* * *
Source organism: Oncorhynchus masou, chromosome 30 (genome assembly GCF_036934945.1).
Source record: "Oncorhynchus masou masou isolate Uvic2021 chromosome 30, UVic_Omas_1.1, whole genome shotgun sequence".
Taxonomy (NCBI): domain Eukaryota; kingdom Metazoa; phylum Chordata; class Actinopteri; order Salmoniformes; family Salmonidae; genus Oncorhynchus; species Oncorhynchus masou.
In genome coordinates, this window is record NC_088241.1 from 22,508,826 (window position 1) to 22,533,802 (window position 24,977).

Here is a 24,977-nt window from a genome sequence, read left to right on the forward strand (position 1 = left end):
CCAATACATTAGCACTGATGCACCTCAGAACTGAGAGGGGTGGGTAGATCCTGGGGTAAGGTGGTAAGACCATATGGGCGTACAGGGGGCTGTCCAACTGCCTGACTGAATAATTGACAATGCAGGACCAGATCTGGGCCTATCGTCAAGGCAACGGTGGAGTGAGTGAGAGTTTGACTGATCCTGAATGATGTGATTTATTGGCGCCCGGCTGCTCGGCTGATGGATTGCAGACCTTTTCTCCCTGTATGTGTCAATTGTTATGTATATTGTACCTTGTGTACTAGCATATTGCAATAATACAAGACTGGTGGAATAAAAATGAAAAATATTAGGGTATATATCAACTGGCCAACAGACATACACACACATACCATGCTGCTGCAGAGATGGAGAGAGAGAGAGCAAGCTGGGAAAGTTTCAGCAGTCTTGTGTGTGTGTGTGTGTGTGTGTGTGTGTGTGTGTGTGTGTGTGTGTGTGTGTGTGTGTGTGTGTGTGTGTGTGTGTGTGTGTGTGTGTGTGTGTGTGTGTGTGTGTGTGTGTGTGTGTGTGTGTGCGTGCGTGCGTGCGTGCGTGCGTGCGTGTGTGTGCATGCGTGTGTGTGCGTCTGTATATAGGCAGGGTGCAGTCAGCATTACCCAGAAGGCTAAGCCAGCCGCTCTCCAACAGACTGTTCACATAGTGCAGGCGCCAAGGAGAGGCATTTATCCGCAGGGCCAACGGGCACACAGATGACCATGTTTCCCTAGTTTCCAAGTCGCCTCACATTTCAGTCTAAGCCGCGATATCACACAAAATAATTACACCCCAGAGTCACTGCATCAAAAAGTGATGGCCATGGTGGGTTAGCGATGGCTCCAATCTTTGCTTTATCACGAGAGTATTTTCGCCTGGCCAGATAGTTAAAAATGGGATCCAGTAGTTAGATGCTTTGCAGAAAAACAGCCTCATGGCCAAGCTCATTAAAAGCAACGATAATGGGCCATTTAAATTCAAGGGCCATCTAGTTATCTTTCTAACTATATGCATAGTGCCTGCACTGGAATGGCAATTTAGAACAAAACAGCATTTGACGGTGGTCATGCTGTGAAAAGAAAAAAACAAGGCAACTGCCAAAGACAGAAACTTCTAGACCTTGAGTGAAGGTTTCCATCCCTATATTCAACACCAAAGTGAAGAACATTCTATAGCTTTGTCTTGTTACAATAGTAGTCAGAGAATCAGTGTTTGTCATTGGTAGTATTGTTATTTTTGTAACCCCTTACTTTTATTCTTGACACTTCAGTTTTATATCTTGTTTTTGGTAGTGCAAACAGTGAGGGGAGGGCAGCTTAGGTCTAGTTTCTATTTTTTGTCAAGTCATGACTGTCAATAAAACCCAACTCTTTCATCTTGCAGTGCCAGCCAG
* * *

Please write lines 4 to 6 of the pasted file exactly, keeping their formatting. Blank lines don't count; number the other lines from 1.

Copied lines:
In genome coordinates, this window is record NC_088241.1 from 22,508,826 (window position 1) to 22,533,802 (window position 24,977).

Here is a 24,977-nt window from a genome sequence, read left to right on the forward strand (position 1 = left end):
CCAATACATTAGCACTGATGCACCTCAGAACTGAGAGGGGTGGGTAGATCCTGGGGTAAGGTGGTAAGACCATATGGGCGTACAGGGGGCTGTCCAACTGCCTGACTGAATAATTGACAATGCAGGACCAGATCTGGGCCTATCGTCAAGGCAACGGTGGAGTGAGTGAGAGTTTGACTGATCCTGAATGATGTGATTTATTGGCGCCCGGCTGCTCGGCTGATGGATTGCAGACCTTTTCTCCCTGTATGTGTCAATTGTTATGTATATTGTACCTTGTGTACTAGCATATTGCAATAATACAAGACTGGTGGAATAAAAATGAAAAATATTAGGGTATATATCAACTGGCCAACAGACATACACACACATACCATGCTGCTGCAGAGATGGAGAGAGAGAGAGCAAGCTGGGAAAGTTTCAGCAGTCTTGTGTGTGTGTGTGTGTGTGTGTGTGTGTGTGTGTGTGTGTGTGTGTGTGTGTGTGTGTGTGTGTGTGTGTGTGTGTGTGTGTGTGTGTGTGTGTGTGTGTGTGTGTGTGTGTGTGTGTGTGTGTGCGTGCGTGCGTGCGTGCGTGCGTGCGTGTGTGTGCATGCGTGTGTGTGCGTCTGTATATAGGCAGGGTGCAGTCAGCATTACCCAGAAGGCTAAGCCAGCCGCTCTCCAACAGACTGTTCACATAGTGCAGGCGCCAAGGAGAGGCATTTATCCGCAGGGCCAACGGGCACACAGATGACCATGTTTCCCTAGTTTCCAAGTCGCCTCACATTTCAGTCTAAGCCGCGATATCACACAAAATAATTACACCCCAGAGTCACTGCATCAAAAAGTGATGGCCATGGTGGGTTAGCGATGGCTCCAATCTTTGCTTTATCACGAGAGTATTTTCGCCTGGCCAGATAGTTAAAAATGGGATCCAGTAGTTAGATGCTTTGCAGAAAAACAGCCTCATGGCCAAGCTCATTAAAAGCAACGATAATGGGCCATTTAAATTCAAGGGCCATCTAGTTATCTTTCTAACTATATGCATAGTGCCTGCACTGGAATGGCAATTTAGAACAAAACAGCATTTGACGGTGGTCATGCTGTGAAAAGAAAAAAACAAGGCAACTGCCAAAGACAGAAACTTCTAGACCTTGAGTGAAGGTTTCCATCCCTATATTCAACACCAAAGTGAAGAACATTCTATAGCTTTGTCTTGTTACAATAGTAGTCAGAGAATCAGTGTTTGTCATTGGTAGTATTGTTATTTTTGTAACCCCTTACTTTTATTCTTGACACTTCAGTTTTATATCTTGTTTTTGGTAGTGCAAACAGTGAGGGGAGGGCAGCTTAGGTCTAGTTTCTATTTTTTGTCAAGTCATGACTGTCAATAAAACCCAACTCTTTCATCTTGCAGTGCCAGCCAG